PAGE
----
Finnish filmmaker J.-P. Valkeapää is developing his English-language debut, the thriller Comeback for which Charades has boarded international sales.
Now at script stage, the film will follow a worn-out filmmaker who has a masterplan for a comeback – he will track down an active serial killer and make a documentary about him. He persuades his estranged sound engineer daughter to help and a bloody mess ensues.
Valkeapää described the script as “an intense thriller with more than a few morbid laughs – a film about death and redemption.”
Finland’s Elokuvayhtio Komeetta will produce the title. The company has just produced Valkeapää’s crime-comedy Hit Big, which had its international premiere in competition at Tallinn Black Nights Film Festival this week.
Valkeapää is planning to shoot the film in 2024 or 2025, with an international cast, in an English-speaking territory.
Having debuted in Finland earlier in November before its festival debut in Tallinn, Hit Big is Valkeapää’s first feature to premiere in his home region. His first feature The Visitor debuted in Venice’s Giornate degli Autori in 2008, as did 2014 mystery They Have Escaped in 2014; before romance Dogs Don’t Wear Pants started in Cannes Directors’ Fortnight in 2019.
Hit Big is set amongst the Finnish ex-pat community in Fuengirola on the Costa del Sol in Spain. When an alcoholic former beauty pageant contestant discovers that her ex-husband is about to get out of jail and is planning a dream life with his transgender lover, she set off to get a share of his hidden loot.
The director was pleased with the response to the Tallinn screening on Friday, November 18, having been “a little bit scared” about how an Estonian audience would react ”because they are the world’s foremost experts on Finnish alcoholics.”
“There was a lady who laughed through a scalping scene from beginning to end – I will never forget that happened,” he said.
Valkeapää found initial inspiration for the story in a photo of a Finnish woman in a Fuengirola bar during winter, sat on a roof terrace wearing a duffel coat drinking a beer. “Her gaze, how her eyes looked, shocked me,” he said. “She was looking to the bottom of the pint and seeing her past or present or future there. This image didn’t leave me in peace.”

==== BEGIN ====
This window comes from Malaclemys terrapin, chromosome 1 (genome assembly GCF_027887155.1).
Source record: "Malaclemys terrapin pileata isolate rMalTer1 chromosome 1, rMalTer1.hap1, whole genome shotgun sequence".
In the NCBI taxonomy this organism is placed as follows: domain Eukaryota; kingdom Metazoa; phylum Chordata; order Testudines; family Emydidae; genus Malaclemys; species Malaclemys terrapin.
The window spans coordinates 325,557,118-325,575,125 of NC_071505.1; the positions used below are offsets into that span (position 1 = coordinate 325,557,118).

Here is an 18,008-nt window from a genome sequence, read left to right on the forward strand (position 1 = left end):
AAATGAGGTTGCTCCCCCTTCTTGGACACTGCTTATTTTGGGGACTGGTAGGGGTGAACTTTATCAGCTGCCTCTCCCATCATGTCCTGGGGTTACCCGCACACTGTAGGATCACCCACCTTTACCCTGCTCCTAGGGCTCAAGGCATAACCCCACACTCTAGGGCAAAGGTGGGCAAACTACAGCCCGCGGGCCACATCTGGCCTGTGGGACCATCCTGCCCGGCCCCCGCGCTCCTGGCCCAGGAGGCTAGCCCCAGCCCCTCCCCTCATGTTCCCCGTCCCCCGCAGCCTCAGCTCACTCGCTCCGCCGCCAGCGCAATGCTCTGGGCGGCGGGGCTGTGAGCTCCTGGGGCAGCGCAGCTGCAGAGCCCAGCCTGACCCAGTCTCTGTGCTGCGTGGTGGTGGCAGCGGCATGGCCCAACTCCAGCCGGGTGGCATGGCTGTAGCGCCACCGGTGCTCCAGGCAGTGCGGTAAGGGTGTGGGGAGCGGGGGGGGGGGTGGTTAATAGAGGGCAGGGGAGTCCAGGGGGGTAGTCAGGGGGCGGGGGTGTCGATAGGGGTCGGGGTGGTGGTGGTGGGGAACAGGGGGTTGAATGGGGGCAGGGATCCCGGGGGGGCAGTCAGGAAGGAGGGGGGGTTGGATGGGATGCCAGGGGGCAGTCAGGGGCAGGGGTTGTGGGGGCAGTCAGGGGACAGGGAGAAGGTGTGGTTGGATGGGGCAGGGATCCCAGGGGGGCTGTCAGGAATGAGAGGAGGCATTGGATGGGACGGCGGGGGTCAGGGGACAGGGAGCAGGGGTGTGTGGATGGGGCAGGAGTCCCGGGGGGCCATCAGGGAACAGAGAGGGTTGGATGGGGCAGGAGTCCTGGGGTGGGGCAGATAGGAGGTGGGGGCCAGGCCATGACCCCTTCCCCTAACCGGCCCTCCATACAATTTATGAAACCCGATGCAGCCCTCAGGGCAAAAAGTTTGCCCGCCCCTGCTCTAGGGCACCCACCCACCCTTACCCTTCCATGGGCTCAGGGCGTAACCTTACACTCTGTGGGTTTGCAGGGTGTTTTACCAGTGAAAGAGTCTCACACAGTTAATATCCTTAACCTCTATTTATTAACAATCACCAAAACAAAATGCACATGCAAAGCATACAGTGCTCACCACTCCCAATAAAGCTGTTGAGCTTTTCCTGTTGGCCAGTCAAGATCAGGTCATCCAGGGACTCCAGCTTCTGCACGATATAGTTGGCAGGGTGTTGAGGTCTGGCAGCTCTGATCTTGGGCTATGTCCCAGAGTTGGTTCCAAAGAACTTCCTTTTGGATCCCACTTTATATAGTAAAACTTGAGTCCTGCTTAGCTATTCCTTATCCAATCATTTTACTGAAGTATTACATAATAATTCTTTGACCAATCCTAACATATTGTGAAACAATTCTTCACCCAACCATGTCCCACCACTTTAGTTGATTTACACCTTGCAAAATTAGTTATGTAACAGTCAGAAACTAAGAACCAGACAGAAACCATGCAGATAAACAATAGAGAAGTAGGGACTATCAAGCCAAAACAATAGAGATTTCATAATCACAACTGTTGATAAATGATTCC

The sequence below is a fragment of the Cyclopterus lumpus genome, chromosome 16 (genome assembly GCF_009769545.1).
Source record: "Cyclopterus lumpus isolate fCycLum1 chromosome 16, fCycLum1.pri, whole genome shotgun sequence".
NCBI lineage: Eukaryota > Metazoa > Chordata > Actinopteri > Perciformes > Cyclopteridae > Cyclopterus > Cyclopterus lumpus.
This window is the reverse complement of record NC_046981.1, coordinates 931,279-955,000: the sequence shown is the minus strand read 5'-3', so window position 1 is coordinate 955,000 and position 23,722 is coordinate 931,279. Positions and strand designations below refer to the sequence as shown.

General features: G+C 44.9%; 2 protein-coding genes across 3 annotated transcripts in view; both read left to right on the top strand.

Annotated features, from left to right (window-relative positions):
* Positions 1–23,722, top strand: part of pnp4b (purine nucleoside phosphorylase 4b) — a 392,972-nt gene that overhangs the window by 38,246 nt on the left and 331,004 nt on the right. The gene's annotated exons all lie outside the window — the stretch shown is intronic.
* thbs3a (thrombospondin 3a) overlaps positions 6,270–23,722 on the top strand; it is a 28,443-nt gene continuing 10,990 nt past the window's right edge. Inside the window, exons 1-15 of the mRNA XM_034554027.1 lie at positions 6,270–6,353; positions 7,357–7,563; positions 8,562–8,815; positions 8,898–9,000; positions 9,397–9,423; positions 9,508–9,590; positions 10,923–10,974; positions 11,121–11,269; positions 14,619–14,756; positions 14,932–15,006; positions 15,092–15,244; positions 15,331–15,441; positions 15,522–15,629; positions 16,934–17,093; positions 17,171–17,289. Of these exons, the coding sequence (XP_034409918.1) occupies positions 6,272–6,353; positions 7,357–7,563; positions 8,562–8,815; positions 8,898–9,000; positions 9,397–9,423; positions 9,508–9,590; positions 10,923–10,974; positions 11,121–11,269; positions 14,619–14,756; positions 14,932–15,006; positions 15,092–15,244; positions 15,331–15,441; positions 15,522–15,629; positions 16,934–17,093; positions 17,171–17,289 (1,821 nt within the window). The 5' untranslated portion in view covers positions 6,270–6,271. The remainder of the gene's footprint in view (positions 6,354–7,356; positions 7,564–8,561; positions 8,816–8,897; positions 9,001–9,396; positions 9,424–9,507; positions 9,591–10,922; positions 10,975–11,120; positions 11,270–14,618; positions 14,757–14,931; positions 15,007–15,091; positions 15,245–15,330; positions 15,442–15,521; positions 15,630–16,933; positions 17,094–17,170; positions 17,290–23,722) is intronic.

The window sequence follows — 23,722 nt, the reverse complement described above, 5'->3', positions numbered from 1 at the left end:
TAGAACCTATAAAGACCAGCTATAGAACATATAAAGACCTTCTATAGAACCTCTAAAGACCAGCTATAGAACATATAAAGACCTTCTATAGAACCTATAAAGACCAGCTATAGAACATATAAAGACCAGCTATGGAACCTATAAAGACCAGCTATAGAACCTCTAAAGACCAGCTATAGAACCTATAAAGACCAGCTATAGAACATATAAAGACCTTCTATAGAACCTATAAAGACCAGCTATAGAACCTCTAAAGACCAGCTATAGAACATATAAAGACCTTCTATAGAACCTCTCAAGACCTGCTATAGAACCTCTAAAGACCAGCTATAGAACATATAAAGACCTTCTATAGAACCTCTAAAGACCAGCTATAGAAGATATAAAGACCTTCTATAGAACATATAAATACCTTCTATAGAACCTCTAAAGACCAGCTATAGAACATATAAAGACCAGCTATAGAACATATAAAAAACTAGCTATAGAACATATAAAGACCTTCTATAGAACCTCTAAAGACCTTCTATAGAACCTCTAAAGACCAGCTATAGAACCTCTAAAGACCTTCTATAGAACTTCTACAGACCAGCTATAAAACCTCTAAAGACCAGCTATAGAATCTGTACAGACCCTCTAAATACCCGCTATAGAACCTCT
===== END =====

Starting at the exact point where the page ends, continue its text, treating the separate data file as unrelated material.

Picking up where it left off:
He wrote a treatment across a few days in late 2019, followed by a full script in just two months in early 2020, with “very few changes after the first draft”. Covid didn’t slow the process down too much; financing came together over the next 18 months, with a 30-day shoot on location in Fuengirola in autumn 2021.
The biggest challenge was sourcing crew from all over Europe, with the rise of major streamers on the continent pushing up prices. “We had Spaniards, Swedes, Estonians, Germans, Italians,” said Valkeapää, who confirmed that the different crew all flew in from their respective nations. “Everybody talking in broken English – it’s evident that there will be communication problems.
“The biggest problem was the production amount that had risen in Europe due to the streaming services upping their productions – it was really hard to find proper workforce there. Not all posts were the best – it was a bit of a struggle, the whole shoot.”
The film is a Finnish-Estonian co-production through Estonia’s Stellar Film. Separated by just 52km across the Gulf of Finland, Valkeapää said the two countries are “natural co-production partners”. The collaboration had begun before Stellar came on board through the casting of Estonian actor Pääru Oja; and continued once Stellar joined, with funding from the Estonian Film Fund and Cultural Fund of Estonia, plus Estonian cinematographer Meelis Veeremets and makeup designer Kaire Hendrikson.
Alcohol features prominently in Hit Big, especially through the characters of Marjaleena, the beauty pageant contestant; and her sidekick Miko. “It’s hard acting drunk,” noted Valkeapää. “Outi Mäenpää and Ilkka Heiskanen are extremely experienced actors, who can do everything from Ibsen to a farcical comedy.”
The duo’s main question was “how drunk is this character? What’s the blood alcohol level?” said the director, before the actors made the figures their own through “the small things – they showed me how the character could be so awesome.”
“It’s impossible to act drunk when drunk,” said Valkeapää. “The normal psychological thing for a person when drunk is to try to regain control, and in the end you can’t. With drinking, you lose the edge, you lose your rhythm, and it worsens the performance – it’s no use.”
Charades also represents sales on Hit Big, which Scandinavian Film Distribution will release in Finland.